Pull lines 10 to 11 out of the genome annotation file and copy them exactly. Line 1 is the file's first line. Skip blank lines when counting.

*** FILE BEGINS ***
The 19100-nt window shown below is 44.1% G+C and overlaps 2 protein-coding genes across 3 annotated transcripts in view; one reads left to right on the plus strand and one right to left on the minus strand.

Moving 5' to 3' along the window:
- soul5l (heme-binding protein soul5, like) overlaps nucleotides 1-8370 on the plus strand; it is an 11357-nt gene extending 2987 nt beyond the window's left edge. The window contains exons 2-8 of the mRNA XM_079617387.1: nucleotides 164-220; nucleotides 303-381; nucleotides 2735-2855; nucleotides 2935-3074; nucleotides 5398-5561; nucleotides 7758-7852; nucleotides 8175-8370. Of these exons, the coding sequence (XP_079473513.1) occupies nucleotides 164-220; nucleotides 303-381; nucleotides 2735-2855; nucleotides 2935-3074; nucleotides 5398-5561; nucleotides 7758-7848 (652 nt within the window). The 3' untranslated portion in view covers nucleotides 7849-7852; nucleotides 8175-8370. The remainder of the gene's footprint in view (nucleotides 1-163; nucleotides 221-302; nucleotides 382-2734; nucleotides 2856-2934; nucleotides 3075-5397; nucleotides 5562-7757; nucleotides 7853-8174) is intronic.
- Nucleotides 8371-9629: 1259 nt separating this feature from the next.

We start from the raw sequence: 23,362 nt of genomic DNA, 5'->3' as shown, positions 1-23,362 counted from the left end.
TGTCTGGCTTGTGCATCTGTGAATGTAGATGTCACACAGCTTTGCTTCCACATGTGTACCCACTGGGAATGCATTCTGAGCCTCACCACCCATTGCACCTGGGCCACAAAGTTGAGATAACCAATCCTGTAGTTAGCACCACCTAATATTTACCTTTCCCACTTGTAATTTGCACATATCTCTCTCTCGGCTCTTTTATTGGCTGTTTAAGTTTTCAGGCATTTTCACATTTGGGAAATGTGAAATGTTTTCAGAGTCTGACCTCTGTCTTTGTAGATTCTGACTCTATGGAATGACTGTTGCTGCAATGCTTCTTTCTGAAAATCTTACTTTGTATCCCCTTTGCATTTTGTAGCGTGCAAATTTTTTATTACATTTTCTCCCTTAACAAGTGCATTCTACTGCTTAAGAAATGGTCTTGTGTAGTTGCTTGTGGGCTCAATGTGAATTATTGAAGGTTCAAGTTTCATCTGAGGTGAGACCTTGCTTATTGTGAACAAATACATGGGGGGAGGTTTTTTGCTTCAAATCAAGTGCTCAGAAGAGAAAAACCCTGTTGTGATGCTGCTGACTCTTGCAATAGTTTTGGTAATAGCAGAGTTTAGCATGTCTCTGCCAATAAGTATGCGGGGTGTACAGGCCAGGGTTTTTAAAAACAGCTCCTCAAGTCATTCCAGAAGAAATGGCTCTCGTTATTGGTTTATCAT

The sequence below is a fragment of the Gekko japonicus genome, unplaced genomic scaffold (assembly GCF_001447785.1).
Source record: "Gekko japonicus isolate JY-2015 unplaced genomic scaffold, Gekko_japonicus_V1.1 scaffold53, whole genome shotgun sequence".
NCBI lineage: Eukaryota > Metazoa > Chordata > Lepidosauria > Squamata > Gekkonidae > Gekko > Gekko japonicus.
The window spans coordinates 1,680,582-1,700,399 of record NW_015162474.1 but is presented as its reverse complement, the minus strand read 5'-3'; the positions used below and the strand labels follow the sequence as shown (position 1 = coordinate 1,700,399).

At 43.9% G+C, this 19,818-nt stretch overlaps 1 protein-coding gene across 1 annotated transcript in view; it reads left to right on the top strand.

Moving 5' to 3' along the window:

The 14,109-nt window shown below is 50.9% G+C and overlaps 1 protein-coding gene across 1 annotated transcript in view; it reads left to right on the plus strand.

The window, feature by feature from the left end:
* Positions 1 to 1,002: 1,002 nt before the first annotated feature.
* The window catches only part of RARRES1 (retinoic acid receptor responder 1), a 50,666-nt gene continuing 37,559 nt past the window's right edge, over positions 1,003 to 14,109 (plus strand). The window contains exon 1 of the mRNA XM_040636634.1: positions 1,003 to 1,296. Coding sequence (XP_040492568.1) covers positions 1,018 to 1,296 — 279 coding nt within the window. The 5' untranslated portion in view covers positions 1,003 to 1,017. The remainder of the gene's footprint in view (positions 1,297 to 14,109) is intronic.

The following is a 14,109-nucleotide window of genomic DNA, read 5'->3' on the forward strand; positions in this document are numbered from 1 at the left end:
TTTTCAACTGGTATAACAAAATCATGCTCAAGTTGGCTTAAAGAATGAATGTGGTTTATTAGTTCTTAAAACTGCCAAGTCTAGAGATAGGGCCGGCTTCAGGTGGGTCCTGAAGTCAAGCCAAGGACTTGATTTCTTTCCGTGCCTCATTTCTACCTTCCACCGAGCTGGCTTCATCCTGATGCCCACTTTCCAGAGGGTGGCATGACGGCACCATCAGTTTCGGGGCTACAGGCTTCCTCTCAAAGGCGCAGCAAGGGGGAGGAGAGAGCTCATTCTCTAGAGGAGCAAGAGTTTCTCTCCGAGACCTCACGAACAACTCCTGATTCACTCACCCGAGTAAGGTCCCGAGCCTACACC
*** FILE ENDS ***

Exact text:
The window spans coordinates 1,680,582-1,700,399 of record NW_015162474.1 but is presented as its reverse complement, the minus strand read 5'-3'; the positions used below and the strand labels follow the sequence as shown (position 1 = coordinate 1,700,399).

At 43.9% G+C, this 19,818-nt stretch overlaps 1 protein-coding gene across 1 annotated transcript in view; it reads left to right on the top strand.